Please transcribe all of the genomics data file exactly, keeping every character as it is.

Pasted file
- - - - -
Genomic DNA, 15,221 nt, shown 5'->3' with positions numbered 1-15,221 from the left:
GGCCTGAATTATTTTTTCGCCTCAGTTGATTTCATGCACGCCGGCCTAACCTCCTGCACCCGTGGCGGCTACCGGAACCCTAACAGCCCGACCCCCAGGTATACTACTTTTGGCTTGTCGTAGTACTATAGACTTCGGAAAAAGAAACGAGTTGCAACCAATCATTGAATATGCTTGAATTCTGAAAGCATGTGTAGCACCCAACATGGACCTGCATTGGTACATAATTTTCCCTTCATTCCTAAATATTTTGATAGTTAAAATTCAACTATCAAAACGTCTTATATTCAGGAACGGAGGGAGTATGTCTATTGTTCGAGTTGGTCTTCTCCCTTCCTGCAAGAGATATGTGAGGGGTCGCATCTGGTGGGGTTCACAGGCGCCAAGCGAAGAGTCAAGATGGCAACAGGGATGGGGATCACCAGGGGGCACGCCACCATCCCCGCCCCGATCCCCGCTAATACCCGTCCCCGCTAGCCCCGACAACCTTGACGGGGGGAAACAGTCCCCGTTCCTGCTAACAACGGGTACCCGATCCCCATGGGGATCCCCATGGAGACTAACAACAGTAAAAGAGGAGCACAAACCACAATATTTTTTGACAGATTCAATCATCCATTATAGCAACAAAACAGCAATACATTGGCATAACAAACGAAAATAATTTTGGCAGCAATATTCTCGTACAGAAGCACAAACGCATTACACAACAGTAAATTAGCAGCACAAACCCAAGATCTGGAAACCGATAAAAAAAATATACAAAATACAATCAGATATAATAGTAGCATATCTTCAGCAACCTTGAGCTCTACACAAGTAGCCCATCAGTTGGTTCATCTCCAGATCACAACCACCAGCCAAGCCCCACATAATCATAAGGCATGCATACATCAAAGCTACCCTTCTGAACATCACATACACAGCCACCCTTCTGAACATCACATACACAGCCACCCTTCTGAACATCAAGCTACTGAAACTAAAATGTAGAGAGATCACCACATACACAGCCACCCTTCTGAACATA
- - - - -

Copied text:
Genomic DNA, 15,221 nt, shown 5'->3' with positions numbered 1-15,221 from the left:
GGCCTGAATTATTTTTTCGCCTCAGTTGATTTCATGCACGCCGGCCTAACCTCCTGCACCCGTGGCGGCTACCGGAACCCTAACAGCCCGACCCCCAGGTATACTACTTTTGGCTTGTCGTAGTACTATAGACTTCGGAAAAAGAAACGAGTTGCAACCAATCATTGAATATGCTTGAATTCTGAAAGCATGTGTAGCACCCAACATGGACCTGCATTGGTACATAATTTTCCCTTCATTCCTAAATATTTTGATAGTTAAAATTCAACTATCAAAACGTCTTATATTCAGGAACGGAGGGAGTATGTCTATTGTTCGAGTTGGTCTTCTCCCTTCCTGCAAGAGATATGTGAGGGGTCGCATCTGGTGGGGTTCACAGGCGCCAAGCGAAGAGTCAAGATGGCAACAGGGATGGGGATCACCAGGGGGCACGCCACCATCCCCGCCCCGATCCCCGCTAATACCCGTCCCCGCTAGCCCCGACAACCTTGACGGGGGGAAACAGTCCCCGTTCCTGCTAACAACGGGTACCCGATCCCCATGGGGATCCCCATGGAGACTAACAACAGTAAAAGAGGAGCACAAACCACAATATTTTTTGACAGATTCAATCATCCATTATAGCAACAAAACAGCAATACATTGGCATAACAAACGAAAATAATTTTGGCAGCAATATTCTCGTACAGAAGCACAAACGCATTACACAACAGTAAATTAGCAGCACAAACCCAAGATCTGGAAACCGATAAAAAAAATATACAAAATACAATCAGATATAATAGTAGCATATCTTCAGCAACCTTGAGCTCTACACAAGTAGCCCATCAGTTGGTTCATCTCCAGATCACAACCACCAGCCAAGCCCCACATAATCATAAGGCATGCATACATCAAAGCTACCCTTCTGAACATCACATACACAGCCACCCTTCTGAACATCACATACACAGCCACCCTTCTGAACATCAAGCTACTGAAACTAAAATGTAGAGAGATCACCACATACACAGCCACCCTTCTGAACATA